Lizard thermoregulation revisited after two decades of global warming

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1.Although the effects of global warming on thermoregulation are usually explored using predictions of climate envelop modelling, such effects should best be analysed empirically, studying the same population with the same methods after a long enough period of temperature rise. 2. We used a 30-year long database about body temperatures (Tbs) of field-active Psammodromus algirus lizards inhabiting a well-conserved temperate open forest, and we focused on the summers of 1997 and 2017 to compare Tbs, environmental operative temperatures (Tes), their proximity to the selected thermal range (Tsel), and the selection of sunlit and shaded patches all along the day. From these data, we estimated the precision (standard deviation of Tbs), accuracy (average distance between Tbs and Tsel) and effectiveness (extent to which Tbs are closer to Tsel than Tes) of thermoregulation. 3. Of the highest 5% of all Tbs in the database, 95% were recorded in 2017, when the adjustment to Tsel was much better for Tbs selected in a laboratory thermogradient than for field Tbs (percentages of Tbs above Tsel of 2% and 52% respectively). 4. In 2017, especially after 12:00 h, the selection of shaded patches (87% of lizards in full shade vs. <1% in full sun) was more intense than in 1997, contributed more to overall thermoregulation, and produced a larger difference between Tes and Tbs. In spite of this, Tbs were lower—and closer to Tsel—in 1997 (when most shaded patches offered favourable thermal opportunities, with Tes within or below Tsel) than in 2017 (when only 33% of full shade Tes, and 8% of all Tes, were within or below Tsel). As a consequence, estimates of the accuracy and effectiveness of thermoregulation decreased over the 20-year period examined. 5. We conclude that given the low availability of Tes within or below Tsel, lizards cannot longer prevent the rise of their Tbs above Tsel, at least in hot summer days. Thus, the effects of global warming are already hindering the ability of lizards to buffer environmental change by behavioural means, even in temperate forests with a fine-grained mosaic of sun and shade patches.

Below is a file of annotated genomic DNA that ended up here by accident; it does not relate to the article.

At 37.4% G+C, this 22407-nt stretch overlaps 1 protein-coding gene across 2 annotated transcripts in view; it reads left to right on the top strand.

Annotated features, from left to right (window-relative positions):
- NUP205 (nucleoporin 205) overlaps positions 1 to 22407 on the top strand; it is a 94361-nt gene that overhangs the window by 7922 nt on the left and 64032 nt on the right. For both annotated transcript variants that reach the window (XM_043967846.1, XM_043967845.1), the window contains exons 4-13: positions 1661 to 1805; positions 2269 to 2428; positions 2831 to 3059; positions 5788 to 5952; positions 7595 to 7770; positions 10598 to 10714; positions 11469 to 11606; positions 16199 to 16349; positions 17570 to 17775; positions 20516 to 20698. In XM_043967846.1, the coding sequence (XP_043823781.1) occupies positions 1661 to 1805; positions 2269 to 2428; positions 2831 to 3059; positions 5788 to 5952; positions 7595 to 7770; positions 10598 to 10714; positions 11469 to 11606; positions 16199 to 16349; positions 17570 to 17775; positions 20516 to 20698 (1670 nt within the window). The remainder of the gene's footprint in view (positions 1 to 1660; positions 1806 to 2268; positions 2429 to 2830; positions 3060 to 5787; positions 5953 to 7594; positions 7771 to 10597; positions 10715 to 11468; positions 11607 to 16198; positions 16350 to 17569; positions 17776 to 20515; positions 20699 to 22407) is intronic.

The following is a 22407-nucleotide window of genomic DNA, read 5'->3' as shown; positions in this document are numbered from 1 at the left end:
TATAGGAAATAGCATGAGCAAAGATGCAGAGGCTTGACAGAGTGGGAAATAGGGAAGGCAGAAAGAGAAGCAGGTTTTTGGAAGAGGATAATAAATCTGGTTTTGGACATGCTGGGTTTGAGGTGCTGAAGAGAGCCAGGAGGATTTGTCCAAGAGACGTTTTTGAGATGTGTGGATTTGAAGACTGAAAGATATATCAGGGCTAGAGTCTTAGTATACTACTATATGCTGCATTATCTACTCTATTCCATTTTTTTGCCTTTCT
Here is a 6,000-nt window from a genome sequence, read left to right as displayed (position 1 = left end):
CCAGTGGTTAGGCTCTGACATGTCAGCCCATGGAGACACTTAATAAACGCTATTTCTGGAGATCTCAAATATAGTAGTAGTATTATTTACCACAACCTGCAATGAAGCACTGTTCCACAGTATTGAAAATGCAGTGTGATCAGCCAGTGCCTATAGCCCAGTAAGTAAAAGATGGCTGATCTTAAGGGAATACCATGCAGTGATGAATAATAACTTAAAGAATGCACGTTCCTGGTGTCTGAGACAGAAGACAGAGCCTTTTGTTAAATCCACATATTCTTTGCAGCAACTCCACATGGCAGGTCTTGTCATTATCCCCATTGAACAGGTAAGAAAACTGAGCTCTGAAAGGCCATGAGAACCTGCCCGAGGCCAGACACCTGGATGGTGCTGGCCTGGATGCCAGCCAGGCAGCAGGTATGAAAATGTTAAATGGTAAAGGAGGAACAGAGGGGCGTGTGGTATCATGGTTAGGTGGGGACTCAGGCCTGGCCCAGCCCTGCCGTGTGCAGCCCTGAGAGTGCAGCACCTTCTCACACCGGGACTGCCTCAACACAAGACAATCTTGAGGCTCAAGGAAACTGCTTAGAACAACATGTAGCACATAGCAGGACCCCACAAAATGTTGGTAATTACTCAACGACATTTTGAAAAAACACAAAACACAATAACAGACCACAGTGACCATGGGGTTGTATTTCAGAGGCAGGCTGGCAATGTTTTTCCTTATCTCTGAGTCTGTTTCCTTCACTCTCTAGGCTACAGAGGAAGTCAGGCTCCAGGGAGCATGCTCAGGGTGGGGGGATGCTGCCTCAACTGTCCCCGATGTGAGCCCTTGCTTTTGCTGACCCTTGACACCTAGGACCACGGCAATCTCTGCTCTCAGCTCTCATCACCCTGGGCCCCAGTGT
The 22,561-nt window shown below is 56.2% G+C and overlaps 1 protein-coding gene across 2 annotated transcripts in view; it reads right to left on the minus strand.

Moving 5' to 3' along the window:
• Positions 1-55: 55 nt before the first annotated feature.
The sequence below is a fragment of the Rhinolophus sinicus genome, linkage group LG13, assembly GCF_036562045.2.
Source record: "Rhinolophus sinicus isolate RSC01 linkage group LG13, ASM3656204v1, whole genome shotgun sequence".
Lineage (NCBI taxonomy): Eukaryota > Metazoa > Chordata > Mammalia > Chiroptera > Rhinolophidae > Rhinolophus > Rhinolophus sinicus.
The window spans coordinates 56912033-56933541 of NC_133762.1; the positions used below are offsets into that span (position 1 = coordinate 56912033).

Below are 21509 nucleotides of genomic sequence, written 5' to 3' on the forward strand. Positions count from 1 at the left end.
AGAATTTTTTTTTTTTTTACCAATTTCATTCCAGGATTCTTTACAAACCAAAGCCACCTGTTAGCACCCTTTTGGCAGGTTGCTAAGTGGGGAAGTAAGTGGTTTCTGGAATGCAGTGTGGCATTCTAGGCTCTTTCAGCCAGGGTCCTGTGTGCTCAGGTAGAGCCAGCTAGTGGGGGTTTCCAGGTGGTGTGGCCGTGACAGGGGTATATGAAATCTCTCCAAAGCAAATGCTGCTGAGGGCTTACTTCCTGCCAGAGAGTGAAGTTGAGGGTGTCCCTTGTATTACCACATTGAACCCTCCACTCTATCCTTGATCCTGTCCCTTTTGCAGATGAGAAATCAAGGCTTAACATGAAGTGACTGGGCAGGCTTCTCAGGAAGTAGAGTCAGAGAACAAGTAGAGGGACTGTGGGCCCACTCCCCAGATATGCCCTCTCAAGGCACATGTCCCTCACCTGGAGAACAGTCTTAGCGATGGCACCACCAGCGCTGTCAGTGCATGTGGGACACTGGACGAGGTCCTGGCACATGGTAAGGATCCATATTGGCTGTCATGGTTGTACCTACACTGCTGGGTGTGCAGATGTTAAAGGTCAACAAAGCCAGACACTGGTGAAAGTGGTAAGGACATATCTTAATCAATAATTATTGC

CRUE-CSIC (Acuerdos Transformativos 2022)